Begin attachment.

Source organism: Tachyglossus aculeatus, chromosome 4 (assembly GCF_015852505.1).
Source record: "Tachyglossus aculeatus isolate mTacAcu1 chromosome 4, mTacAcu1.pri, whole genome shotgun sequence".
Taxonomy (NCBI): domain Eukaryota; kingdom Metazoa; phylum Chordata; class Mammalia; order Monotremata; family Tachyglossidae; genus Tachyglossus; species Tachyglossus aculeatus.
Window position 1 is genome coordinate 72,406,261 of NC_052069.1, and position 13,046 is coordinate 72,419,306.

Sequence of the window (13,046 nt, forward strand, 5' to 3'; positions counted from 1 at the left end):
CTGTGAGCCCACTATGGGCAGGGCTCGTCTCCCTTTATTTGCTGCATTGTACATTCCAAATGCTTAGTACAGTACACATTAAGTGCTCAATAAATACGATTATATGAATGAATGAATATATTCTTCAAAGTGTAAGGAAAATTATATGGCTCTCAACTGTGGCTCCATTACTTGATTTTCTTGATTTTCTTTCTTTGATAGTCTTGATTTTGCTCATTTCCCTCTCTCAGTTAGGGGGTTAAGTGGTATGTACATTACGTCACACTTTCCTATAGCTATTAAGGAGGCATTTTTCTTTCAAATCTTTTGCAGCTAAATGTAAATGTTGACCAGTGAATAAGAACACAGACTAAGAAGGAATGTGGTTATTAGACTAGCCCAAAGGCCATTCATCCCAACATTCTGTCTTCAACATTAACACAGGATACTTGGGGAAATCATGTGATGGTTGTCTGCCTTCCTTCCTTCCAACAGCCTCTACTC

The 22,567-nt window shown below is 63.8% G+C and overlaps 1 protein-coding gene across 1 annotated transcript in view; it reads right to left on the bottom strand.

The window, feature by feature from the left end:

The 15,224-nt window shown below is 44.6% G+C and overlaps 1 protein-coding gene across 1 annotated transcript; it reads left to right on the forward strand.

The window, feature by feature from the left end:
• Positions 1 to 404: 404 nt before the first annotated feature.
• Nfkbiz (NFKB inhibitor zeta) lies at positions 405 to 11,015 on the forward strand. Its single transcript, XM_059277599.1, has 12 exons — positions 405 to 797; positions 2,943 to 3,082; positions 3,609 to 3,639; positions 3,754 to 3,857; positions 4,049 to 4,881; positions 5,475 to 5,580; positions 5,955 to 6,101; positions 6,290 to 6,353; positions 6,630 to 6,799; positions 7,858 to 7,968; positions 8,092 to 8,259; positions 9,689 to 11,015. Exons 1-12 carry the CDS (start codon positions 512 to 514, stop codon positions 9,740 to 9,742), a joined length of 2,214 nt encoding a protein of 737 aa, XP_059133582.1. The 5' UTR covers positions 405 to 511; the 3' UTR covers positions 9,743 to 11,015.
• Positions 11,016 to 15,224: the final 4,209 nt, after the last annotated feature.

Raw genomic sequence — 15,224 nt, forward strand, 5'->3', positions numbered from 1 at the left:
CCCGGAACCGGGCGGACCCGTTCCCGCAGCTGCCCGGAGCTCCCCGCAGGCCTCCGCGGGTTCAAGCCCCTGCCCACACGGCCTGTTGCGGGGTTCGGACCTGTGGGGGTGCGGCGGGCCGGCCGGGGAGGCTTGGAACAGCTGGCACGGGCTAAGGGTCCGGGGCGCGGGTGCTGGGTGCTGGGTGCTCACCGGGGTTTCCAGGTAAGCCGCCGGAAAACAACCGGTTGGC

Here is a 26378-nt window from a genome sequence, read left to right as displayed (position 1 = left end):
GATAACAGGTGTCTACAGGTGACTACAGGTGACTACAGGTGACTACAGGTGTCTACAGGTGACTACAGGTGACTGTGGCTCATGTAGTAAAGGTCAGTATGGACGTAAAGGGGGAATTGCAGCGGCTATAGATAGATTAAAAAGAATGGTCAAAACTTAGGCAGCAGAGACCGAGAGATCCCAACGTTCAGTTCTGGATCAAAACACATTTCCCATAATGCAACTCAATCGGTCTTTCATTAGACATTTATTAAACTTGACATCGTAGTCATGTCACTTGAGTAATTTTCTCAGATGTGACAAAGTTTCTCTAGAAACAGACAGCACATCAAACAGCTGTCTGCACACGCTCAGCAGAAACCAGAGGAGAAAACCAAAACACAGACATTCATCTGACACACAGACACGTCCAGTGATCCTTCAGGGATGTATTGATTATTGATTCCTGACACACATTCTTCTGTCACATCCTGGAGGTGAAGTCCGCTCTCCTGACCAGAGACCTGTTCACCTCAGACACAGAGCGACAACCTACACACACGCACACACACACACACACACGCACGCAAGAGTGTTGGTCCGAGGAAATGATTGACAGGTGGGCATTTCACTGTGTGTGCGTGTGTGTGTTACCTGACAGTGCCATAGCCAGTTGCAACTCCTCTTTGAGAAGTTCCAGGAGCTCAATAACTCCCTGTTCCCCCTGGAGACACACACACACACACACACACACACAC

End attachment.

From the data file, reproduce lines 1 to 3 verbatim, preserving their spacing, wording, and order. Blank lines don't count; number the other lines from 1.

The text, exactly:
Source organism: Tachyglossus aculeatus, chromosome 4 (assembly GCF_015852505.1).
Source record: "Tachyglossus aculeatus isolate mTacAcu1 chromosome 4, mTacAcu1.pri, whole genome shotgun sequence".
Taxonomy (NCBI): domain Eukaryota; kingdom Metazoa; phylum Chordata; class Mammalia; order Monotremata; family Tachyglossidae; genus Tachyglossus; species Tachyglossus aculeatus.